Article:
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A storm blew through northern Michigan last night, and while much of the high winds and damage took place south of us, we still had a few spots on the Old Mission Peninsula that were affected.

I talked with my brother, Dean Johnson, this morning, and he said the cherry crop was A-Ok. Which is great, because they just started shaking cherries two days ago, and let’s at least get a week or two into the season before we have to deal with a major disaster.

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However, one spot that did see some storm damage was the dock over at Neahtawanta Inn (where I have done yoga with innkeeper Sally Van Vleck for the past 15 years – check out her summer schedule here). When Sally got up this morning, she discovered that her beautiful wooden dock had washed ashore in pieces.

Storm Washed Neahtawanta Inn Dock
Storm-Washed Neahtawanta Inn Dock | Jane Boursaw Photo

Fortunately, her lovely and colorful dock chairs appeared to be unscathed.

Storm Washed Neahtawanta Inn Dock | Jane Boursaw Photo
Storm-Washed Neahtawanta Inn Dock | Jane Boursaw Photo

But if you know Sally, you know that she is the epitome of resilience, as shown in the photo by Dan Plasman below, where she is making the best of things.

“When high winds of an early morning storm dismantled the Neahtawanta dock, our intrepid leader, Sally Van Vleck, encouraged us to embrace the moment with our favorite glass of red,” wrote Dan on his Facebook page. Dan and his partner, Jody Betten, help Sally run the Inn (and are the very best people in the world).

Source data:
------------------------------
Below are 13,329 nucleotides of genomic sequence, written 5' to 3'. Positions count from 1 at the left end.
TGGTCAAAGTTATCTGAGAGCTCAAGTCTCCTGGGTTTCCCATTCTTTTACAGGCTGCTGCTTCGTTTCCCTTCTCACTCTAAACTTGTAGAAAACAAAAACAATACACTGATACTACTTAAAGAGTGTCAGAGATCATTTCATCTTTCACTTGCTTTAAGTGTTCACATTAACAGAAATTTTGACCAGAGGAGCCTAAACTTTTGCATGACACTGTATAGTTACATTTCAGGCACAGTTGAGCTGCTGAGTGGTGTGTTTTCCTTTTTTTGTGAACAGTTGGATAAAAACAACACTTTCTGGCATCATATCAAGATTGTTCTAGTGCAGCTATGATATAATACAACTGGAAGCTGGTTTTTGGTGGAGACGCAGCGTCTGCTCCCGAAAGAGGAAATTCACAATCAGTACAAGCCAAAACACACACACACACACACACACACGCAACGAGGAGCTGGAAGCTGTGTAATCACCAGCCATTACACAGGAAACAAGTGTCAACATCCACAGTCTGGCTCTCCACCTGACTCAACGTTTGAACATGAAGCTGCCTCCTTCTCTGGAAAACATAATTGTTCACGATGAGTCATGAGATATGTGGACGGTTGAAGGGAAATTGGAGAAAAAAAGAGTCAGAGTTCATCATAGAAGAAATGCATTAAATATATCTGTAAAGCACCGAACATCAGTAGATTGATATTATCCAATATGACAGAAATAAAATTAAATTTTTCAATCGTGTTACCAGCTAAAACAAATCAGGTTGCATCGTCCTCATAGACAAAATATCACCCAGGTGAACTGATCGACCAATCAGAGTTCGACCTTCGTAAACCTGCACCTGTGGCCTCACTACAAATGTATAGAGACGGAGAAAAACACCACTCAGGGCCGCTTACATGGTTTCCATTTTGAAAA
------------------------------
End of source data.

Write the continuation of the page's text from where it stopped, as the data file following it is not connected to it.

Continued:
Sally Van Vleck on Neahtawanta Inn Dock
Neahtawanta Inn’s Sally Van Vleck, center, with Jody Betten and Dan Plasman on the storm-washed dock | Dan Plasman Photo

A little behind the scenes info on the photo. As mentioned, the photographer is Dan Plasman, on the right in the photo. Sally said he set up his tripod and timer and sloshed through the water in time to hop on the dock! Check out his photography website here.

A little farther up the road, some water had washed up across Neahtawanta Road near Shipman Road. By the time Tim and I got over there, it had receded a bit, but the water has been precariously close to the road since spring. You could see this situation coming down the stormy tracks.

Neahtawanta Road After the Storm
Neahtawanta Road After the Storm | Jane Boursaw Photo
Neahtawanta Road After the Storm
Neahtawanta Road After the Storm | Jane Boursaw Photo

Did you see any storm damage in your area of the Old Mission Peninsula? Tell us in the comments below. 

A NOTE FROM JANE: I started Old Mission Gazette in 2015 because I felt a calling to provide the Old Mission Peninsula community with local news. After decades of writing for newspapers and magazines like the New York Times, Los Angeles Times, Family Circle and Ladies' Home Journal, I really just wanted to write about my own community where I grew up on a cherry farm and raised my own family. So I started my own newspaper.

Because Old Mission Gazette is a "Reader Supported Newspaper" -- meaning it exists because of your financial support -- I hope you'll consider tossing a few bucks our way if I mention your event, your business, your organization or your news item, or if you simply love reading about what's happening on the OMP. In a time when local news is becoming a thing of the past, supporting an independent community newspaper is more important now than ever.

To keep the Gazette going, click here to make a donation. Thank you so much for your support. -jb

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